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Posted by Massachusetts Legal Resources - October 13, 2015 at 7:54 pm

Categories: News   Tags: , , , , ,

Commonwealth v. LaChance (Lawyers Weekly No. 10-173-14)

NOTICE:  All slip opinions and orders are subject to formal revision and are superseded by the advance sheets and bound volumes of the Official Reports.  If you find a typographical error or other formal error, please notify the Reporter of Decisions, Supreme Judicial Court, John Adams Courthouse, 1 Pemberton Square, Suite 2500, Boston, MA, 02108-1750; (617) 557-1030; SJCReporter@sjc.state.ma.us   SJC-11494 COMMONWEALTH  vs.  EDMUND D. LaCHANCE, JR. Middlesex.     April 7, 2014. – October 21, 2014.   Present:  Spina, Cordy, Botsford, Gants, Duffly, & Lenk, JJ. Constitutional Law, Public trial, Jury, Waiver of constitutional rights, Assistance of counsel.  Practice, Criminal, Public trial, Empanelment of jury, Waiver, Assistance of counsel.  Jury and Jurors.  Waiver.       Indictments found and returned in the Superior Court Department on December 16, 1999.   Following review by the Appeals Court, 58 Mass. 1111 (2003), a motion for a new trial was considered by Raymond J. Brassard, J.   The Supreme Judicial Court granted an application for direct appellate review.     Alba Doto Baccari for the defendant. Michael A. Kaneb, Assistant District Attorney, for the Commonwealth. Richard C. Felton, pro se, amicus curiae, submitted a brief.     CORDY, J.  This court is again faced with a defendant’s postconviction claim of ineffective assistance of counsel predicated on the failure of trial counsel to object to a court room closure during jury empanelment.  See Commonwealth v. Alebord, 467 Mass. 106, 111-114, cert. denied, 134 S. Ct. 2830 (2014); Commonwealth v. Morganti, 467 Mass. 96, 100-105 (2014).  This time we are required to address a question not previously reached, that is, whether prejudice from the deficiency of trial counsel in this respect must be affirmatively established as part of the claim or is to be presumed because of the structural nature of the underlying public trial right that trial counsel failed to raise. 1.  Background.  On April 20, 2001, a Superior Court jury convicted the defendant of aggravated rape, kidnapping, indecent assault and battery, and assault by means of a dangerous weapon.  The defendant — represented by new counsel — filed a timely notice of appeal, and on August 5, 2003, a panel of the Appeals Court affirmed his conviction in an unpublished decision pursuant to that court’s rule 1:28.  Commonwealth v. LaChance, 58 Mass. App. Ct. 1111 (2003), cert. denied, 540 U.S. 1202 (2004).  The defendant filed two motions for a new trial in 2003 and 2004, which were denied by the trial judge in a single order on April 15, 2004.  The defendant again timely filed a notice of appeal, and a panel of the Appeals Court affirmed the judge’s denial of his two motions for a new trial on May 10, 2005.  Commonwealth v. LaChance, […]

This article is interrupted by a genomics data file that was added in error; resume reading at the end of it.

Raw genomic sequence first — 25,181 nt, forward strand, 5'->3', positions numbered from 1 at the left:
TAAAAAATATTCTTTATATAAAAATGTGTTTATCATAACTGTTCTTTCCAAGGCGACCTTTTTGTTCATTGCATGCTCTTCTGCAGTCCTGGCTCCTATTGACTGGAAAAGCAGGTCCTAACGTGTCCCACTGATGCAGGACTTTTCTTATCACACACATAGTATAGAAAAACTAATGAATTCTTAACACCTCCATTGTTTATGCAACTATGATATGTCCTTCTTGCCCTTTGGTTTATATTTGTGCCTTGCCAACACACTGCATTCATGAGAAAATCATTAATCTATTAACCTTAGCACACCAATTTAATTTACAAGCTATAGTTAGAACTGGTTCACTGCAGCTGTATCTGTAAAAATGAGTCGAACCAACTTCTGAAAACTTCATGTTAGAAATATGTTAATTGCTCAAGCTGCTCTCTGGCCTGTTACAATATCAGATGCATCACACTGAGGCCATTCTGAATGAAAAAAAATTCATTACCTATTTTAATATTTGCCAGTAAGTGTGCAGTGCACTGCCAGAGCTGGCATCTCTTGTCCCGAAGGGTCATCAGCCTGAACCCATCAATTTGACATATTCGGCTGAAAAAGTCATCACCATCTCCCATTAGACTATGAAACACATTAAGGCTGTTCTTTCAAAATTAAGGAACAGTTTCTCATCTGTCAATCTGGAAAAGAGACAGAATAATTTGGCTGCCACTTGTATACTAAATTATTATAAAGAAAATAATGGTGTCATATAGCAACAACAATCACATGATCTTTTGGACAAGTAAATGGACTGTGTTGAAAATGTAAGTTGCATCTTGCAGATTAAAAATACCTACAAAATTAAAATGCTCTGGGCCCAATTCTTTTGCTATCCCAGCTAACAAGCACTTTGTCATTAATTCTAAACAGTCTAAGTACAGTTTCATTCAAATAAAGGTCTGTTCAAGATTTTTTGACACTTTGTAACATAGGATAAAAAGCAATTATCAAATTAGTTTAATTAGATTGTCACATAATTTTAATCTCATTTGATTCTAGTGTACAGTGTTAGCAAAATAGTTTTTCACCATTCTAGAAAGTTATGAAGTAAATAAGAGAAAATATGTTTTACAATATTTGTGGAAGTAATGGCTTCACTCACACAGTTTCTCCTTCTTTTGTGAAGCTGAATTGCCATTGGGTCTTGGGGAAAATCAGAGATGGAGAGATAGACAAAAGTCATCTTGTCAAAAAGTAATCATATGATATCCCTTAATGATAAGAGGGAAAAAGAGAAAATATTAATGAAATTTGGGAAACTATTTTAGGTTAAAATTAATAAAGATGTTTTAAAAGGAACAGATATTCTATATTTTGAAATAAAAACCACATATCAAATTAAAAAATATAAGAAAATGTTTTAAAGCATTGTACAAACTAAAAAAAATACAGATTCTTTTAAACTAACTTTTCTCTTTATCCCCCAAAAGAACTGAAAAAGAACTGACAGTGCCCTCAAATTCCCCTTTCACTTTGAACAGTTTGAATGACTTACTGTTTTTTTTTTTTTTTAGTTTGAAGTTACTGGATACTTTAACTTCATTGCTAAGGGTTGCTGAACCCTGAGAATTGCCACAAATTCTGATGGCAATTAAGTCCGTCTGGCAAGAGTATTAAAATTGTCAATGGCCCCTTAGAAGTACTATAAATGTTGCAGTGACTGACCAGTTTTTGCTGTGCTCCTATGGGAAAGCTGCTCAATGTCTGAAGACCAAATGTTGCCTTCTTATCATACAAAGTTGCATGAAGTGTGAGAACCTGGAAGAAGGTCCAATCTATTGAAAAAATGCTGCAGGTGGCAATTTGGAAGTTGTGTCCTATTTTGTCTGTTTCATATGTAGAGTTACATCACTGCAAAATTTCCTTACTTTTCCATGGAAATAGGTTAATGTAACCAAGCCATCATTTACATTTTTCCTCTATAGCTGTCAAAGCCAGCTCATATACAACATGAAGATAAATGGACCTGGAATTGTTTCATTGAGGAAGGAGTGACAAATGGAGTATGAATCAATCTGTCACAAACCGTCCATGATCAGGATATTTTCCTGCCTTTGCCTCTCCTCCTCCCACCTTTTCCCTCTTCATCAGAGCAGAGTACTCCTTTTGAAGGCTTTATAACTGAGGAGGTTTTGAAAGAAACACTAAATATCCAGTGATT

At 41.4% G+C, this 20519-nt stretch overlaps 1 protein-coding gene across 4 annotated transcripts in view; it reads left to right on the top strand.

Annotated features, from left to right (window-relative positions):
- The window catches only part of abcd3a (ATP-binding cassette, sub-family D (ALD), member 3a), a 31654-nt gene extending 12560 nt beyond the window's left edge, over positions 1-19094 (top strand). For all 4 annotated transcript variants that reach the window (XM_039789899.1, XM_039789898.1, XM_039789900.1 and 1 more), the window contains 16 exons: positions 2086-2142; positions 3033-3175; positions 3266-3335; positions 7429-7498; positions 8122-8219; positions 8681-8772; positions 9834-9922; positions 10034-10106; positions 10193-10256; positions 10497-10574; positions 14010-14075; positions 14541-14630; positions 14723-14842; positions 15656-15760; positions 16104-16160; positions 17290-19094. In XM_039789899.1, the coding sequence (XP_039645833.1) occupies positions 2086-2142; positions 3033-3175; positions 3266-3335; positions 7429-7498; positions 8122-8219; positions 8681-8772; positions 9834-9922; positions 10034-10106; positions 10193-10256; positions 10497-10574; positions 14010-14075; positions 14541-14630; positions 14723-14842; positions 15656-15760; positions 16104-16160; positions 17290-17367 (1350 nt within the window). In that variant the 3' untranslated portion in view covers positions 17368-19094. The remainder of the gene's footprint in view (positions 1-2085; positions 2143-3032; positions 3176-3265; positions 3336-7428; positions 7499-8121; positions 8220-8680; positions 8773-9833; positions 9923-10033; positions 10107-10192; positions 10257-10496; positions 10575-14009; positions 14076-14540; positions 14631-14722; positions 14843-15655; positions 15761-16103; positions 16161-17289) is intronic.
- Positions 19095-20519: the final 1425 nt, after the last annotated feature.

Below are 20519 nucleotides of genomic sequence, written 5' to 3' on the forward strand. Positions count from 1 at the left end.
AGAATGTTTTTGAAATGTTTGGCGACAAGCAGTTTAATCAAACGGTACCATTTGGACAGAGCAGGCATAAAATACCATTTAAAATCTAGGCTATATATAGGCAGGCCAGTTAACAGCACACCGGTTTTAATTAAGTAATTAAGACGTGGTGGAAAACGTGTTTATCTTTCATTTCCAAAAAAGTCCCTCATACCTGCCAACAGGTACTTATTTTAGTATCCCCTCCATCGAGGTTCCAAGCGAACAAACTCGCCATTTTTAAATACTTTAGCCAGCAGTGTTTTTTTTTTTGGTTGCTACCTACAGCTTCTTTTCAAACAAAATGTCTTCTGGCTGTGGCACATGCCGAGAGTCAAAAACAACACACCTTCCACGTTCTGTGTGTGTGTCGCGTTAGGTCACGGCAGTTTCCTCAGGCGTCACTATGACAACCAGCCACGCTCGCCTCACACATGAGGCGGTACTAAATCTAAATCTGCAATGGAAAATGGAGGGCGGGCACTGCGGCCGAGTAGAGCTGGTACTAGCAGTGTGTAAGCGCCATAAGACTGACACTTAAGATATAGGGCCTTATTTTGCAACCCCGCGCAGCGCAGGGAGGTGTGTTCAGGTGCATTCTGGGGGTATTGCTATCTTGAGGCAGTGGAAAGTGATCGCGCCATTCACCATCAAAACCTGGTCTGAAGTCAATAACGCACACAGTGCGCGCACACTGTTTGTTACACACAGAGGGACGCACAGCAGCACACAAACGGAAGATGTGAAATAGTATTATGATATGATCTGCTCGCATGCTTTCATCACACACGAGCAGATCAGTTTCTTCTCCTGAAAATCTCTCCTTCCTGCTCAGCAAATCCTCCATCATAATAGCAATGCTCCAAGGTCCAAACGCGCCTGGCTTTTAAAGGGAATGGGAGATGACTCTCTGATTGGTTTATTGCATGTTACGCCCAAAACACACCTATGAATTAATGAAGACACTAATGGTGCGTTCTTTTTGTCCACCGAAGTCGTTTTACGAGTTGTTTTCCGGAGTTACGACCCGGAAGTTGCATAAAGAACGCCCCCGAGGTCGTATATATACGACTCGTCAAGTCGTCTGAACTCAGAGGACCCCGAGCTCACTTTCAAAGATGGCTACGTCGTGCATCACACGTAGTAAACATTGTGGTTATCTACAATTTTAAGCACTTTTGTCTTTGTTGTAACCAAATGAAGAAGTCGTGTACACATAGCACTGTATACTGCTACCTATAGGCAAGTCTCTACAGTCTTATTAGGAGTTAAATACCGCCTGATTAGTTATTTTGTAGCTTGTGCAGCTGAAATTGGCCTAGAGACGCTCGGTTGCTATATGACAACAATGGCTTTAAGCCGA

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Posted by Massachusetts Legal Resources - October 21, 2014 at 3:32 pm

Categories: News   Tags: , , , ,